Voyages: ‘Voyages’ in OC Caillois i.533-972, notes i.1614-36.
I left The Hague on the last day of October 1729,59 making the voyage with Lord Chesterfield,60 who very kindly offered me a berth on his yacht.
Londoners eat a great deal of meat, which makes them very strong; but they snuff it at around 40 or 45.
Nothing is so frightful as the streets of London. They are very dirty; their paving is so badly maintained that it is almost impossible to go by carriage, and you need to make your will before getting into a hackney coach,61 which is a cab as tall as a theatre and the driver is higher still, his seat being on the very top of the thing. These hackneys bang into the holes in the streets and jolt along fit to shake your head off.
Young English gentlemen fall into two categories. Some of them know a lot, because they have spent a long time at university, which has given them an awkward air as if they had something to be ashamed of. The others know absolutely nothing, have not the slightest shame and are the nation’s young men of fashion. In general [however] the English are self-effacing.
On 5 October 1730 (new style62) I was presented to the Prince, and to the King and Queen, at Kensington.63 The Queen, after discussing my travels, talked about English theatre. She asked Lord Chesterfield53 how it came about that Shakespeare, who lived in the time of Queen Elizabeth, was so bad at making women speak and made them so stupid. Lord Chesterfield cannily replied that, in that period, women did not appear on the stage and these rôles were played by bad actors, which is why Shakespeare did not take much trouble to make them speak well. I would suggest another reason: that, to make women speak, you need to be acquainted with society and decorum, while, to make heroes speak well, you need only to be acquainted with books. The Queen asked me whether it was not true that, with us, Corneille was rated higher than Racine. I replied that most people regarded Corneille as the greater mind but Racine as the greater writer.65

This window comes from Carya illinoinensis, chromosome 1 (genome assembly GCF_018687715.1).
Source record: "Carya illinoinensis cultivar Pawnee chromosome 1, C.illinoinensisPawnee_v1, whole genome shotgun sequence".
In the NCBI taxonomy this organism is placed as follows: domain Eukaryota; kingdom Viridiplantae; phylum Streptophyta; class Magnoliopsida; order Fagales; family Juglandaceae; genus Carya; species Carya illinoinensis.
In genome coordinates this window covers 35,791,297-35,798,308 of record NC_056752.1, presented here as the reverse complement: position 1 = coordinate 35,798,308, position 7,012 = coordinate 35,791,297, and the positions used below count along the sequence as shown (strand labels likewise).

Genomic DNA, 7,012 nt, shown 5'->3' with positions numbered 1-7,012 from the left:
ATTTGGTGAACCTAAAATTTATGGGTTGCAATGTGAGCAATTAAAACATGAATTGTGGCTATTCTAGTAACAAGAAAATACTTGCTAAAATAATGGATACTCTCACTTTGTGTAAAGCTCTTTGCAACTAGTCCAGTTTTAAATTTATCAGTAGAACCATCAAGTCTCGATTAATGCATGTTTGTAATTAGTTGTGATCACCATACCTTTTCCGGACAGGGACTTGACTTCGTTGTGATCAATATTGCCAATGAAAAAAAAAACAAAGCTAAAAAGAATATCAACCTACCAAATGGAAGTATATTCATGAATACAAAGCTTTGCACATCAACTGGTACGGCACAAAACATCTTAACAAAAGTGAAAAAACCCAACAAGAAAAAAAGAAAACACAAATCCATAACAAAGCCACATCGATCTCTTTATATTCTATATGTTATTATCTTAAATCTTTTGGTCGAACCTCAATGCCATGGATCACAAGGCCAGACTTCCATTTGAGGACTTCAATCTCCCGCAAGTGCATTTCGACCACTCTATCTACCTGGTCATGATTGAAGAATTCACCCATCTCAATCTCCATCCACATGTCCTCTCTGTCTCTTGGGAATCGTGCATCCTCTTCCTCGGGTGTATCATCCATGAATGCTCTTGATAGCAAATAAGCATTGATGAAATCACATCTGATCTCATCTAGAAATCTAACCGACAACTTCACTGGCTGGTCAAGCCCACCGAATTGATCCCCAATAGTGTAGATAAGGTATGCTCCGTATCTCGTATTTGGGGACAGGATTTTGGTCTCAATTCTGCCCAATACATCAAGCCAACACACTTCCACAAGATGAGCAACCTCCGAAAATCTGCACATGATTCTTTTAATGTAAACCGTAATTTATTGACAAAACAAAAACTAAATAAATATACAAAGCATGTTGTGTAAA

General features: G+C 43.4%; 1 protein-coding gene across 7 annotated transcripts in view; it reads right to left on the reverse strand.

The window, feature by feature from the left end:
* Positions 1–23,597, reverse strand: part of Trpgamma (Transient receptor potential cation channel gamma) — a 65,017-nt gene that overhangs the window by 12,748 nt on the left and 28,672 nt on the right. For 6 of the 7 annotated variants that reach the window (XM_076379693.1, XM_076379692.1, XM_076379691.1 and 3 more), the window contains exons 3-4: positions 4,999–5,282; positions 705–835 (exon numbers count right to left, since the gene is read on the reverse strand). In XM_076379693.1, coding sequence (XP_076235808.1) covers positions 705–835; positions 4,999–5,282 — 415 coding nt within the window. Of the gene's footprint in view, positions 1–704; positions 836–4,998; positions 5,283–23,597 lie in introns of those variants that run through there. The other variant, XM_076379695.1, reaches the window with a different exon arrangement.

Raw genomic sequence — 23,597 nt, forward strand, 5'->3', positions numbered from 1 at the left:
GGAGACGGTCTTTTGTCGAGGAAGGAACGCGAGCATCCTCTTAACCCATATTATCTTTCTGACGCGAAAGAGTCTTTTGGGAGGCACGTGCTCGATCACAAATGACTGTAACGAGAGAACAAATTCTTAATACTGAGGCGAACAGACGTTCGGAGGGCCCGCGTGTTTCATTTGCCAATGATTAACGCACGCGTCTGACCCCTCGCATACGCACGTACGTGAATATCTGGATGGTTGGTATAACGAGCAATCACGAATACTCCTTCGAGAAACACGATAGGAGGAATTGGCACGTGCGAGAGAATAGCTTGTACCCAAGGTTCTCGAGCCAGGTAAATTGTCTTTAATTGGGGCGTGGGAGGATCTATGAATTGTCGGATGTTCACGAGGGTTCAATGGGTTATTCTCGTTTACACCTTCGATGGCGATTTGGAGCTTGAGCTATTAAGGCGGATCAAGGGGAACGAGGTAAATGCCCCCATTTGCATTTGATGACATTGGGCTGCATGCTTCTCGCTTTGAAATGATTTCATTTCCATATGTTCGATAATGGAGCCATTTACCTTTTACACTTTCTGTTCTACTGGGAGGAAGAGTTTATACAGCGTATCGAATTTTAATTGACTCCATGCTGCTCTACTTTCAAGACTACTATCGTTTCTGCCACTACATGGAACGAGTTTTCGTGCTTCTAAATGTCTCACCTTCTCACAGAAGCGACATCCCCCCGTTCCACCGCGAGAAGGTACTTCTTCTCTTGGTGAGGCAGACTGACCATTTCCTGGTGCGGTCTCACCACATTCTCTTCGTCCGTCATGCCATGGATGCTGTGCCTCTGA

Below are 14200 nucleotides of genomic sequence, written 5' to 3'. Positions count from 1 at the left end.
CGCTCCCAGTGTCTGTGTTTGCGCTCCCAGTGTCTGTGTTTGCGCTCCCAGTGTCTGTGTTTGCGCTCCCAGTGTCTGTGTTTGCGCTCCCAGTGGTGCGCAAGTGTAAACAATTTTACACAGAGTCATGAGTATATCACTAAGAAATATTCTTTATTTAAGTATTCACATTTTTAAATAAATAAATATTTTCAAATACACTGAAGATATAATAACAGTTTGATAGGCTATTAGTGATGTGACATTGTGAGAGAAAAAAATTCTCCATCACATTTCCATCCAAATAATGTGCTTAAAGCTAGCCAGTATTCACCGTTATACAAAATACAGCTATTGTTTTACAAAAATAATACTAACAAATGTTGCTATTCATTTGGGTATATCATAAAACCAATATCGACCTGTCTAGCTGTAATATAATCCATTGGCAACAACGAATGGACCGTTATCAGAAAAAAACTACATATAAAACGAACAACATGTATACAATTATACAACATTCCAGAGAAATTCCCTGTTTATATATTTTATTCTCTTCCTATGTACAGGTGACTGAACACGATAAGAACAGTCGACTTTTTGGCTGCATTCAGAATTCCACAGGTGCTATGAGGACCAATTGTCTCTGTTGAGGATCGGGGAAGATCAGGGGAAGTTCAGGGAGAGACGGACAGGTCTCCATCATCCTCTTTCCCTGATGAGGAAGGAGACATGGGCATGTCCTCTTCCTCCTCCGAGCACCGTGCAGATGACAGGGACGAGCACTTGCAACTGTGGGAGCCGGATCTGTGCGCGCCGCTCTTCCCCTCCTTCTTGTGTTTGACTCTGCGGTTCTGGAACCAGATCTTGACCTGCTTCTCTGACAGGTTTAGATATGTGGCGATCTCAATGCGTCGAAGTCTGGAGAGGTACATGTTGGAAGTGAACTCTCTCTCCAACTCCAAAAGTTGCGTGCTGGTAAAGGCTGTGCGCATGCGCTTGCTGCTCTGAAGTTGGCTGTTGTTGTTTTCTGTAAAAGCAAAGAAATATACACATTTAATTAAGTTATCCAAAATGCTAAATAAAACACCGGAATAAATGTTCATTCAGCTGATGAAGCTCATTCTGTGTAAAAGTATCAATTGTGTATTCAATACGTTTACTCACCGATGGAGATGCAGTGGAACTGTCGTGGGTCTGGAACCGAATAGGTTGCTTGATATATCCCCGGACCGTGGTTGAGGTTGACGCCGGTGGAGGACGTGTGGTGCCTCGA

It seems to me that Paris is a beautiful city with some comparatively ugly things in it, while London is a hideous city with some very beautiful things.
In London, liberty and equality. London liberty is a liberty of respectable people, in which it differs from that of Venice, which is a liberty to live obscurely and with p…s and to marry them. London equality too is an equality of respectable people, in which it differs from the liberty of Holland, which is a liberty of the rabble.66
The Craftsman67 is produced by Bolingbroke68 and M. Pulteney.69 They get the advice of three lawyers before printing, to check whether the paper contains anything that would fall foul of the law.
The complaints of foreigners in London, especially the French, are appalling. They say that they can’t make friends; that, the longer they stay, the fewer friends they have; and that their compliments are received as insults. Kinski,70 the Broglies,71 La Vilette, who in Paris used to call Lord Essex her son,72 distribute little remedies to everybody and ask every woman for news about her health: these people want the English to be the same as themselves. How could the English like foreigners when they don’t even like each other? How could one invite them to dinner when they don’t even invite each other? ‘But one visits a country in order to be liked and respected there.’ That doesn’t necessarily happen: in that case, one has to do as they do; live for oneself, as they do; and not care about anybody, like anybody or count on anybody. In the end, one has to take each country as it is: when I am in France, I am friendly with everybody; in England, I am not friendly with anybody; in Italy, I flatter everybody; in Germany, I drink with everybody.
They say: In England, no-one ever gives me a friendly word. But is it necessary to give you a friendly word?
What an Englishman needs is a good income, a good dinner and a girl.73 Since he doesn’t go out much and spread himself around, when his money runs out and he can’t have this any more he either kills himself or becomes a thief.
15 March (old style). Hardly a day goes by when someone doesn’t lose all respect for the King of England. A few days ago Lady Bell Molineux, an enterprising girl, ordered the removal of some trees on a small plot of land that the Queen had bought for Kensington and then sued the Queen, without making any attempt to come, on some pretext, to an understanding with her. She kept the Queen’s secretary waiting for three hours, after he had come to inform her that the Queen had not thought that she had a seigneurial property right over the plot while the other had it for a term of three lives although with a caveat against sale.74
Most princes, it seems to me, are more respectable people than we are, because they have more to lose as to their reputations, since they are constantly under observation.
Corruption has spread among all stations in society. Thirty years ago one never heard of a thief in London; today there are nothing but thieves. Whiston’s book attacking the Saviour’s miracles,75 which is read by the the common people, will never reform morals. But those who want people to write attacking ministers of state accordingly favour liberty of the press.76